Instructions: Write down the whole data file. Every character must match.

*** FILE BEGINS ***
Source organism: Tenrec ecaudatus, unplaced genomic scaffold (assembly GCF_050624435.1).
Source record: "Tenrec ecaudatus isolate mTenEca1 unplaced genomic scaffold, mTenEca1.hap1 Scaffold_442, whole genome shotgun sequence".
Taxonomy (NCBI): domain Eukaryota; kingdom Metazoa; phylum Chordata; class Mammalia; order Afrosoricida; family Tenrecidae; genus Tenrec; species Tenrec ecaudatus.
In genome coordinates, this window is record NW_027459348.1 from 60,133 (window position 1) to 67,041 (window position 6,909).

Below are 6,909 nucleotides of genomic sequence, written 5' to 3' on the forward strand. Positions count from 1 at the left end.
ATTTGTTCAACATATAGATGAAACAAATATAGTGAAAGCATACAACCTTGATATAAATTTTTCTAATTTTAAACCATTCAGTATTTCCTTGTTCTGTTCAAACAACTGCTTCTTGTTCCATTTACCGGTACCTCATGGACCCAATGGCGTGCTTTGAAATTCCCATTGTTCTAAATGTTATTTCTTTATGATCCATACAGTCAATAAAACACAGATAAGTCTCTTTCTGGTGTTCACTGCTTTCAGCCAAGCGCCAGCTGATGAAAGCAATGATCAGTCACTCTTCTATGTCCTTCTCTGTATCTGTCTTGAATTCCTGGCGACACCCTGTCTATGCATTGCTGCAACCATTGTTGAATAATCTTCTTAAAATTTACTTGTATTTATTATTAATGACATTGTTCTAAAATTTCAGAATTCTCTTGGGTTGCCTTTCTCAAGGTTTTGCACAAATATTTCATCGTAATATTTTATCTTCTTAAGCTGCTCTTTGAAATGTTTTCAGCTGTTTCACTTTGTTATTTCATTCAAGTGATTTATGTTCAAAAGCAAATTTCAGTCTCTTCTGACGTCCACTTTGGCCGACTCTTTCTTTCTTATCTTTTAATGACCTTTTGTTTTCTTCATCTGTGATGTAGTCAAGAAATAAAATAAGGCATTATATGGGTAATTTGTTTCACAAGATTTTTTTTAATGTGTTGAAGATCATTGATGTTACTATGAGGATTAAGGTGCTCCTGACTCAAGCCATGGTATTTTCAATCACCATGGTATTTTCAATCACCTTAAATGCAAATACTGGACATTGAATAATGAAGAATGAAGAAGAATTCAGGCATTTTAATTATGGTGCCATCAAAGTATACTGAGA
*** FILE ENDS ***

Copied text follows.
Source organism: Tenrec ecaudatus, unplaced genomic scaffold (assembly GCF_050624435.1).
Source record: "Tenrec ecaudatus isolate mTenEca1 unplaced genomic scaffold, mTenEca1.hap1 Scaffold_442, whole genome shotgun sequence".
Taxonomy (NCBI): domain Eukaryota; kingdom Metazoa; phylum Chordata; class Mammalia; order Afrosoricida; family Tenrecidae; genus Tenrec; species Tenrec ecaudatus.
In genome coordinates, this window is record NW_027459348.1 from 60,133 (window position 1) to 67,041 (window position 6,909).

Below are 6,909 nucleotides of genomic sequence, written 5' to 3' on the forward strand. Positions count from 1 at the left end.
ATTTGTTCAACATATAGATGAAACAAATATAGTGAAAGCATACAACCTTGATATAAATTTTTCTAATTTTAAACCATTCAGTATTTCCTTGTTCTGTTCAAACAACTGCTTCTTGTTCCATTTACCGGTACCTCATGGACCCAATGGCGTGCTTTGAAATTCCCATTGTTCTAAATGTTATTTCTTTATGATCCATACAGTCAATAAAACACAGATAAGTCTCTTTCTGGTGTTCACTGCTTTCAGCCAAGCGCCAGCTGATGAAAGCAATGATCAGTCACTCTTCTATGTCCTTCTCTGTATCTGTCTTGAATTCCTGGCGACACCCTGTCTATGCATTGCTGCAACCATTGTTGAATAATCTTCTTAAAATTTACTTGTATTTATTATTAATGACATTGTTCTAAAATTTCAGAATTCTCTTGGGTTGCCTTTCTCAAGGTTTTGCACAAATATTTCATCGTAATATTTTATCTTCTTAAGCTGCTCTTTGAAATGTTTTCAGCTGTTTCACTTTGTTATTTCATTCAAGTGATTTATGTTCAAAAGCAAATTTCAGTCTCTTCTGACGTCCACTTTGGCCGACTCTTTCTTTCTTATCTTTTAATGACCTTTTGTTTTCTTCATCTGTGATGTAGTCAAGAAATAAAATAAGGCATTATATGGGTAATTTGTTTCACAAGATTTTTTTTAATGTGTTGAAGATCATTGATGTTACTATGAGGATTAAGGTGCTCCTGACTCAAGCCATGGTATTTTCAATCACCATGGTATTTTCAATCACCTTAAATGCAAATACTGGACATTGAATAATGAAGAATGAAGAAGAATTCAGGCATTTTAATTATGGTGCCATCAAAGTATACTGAGA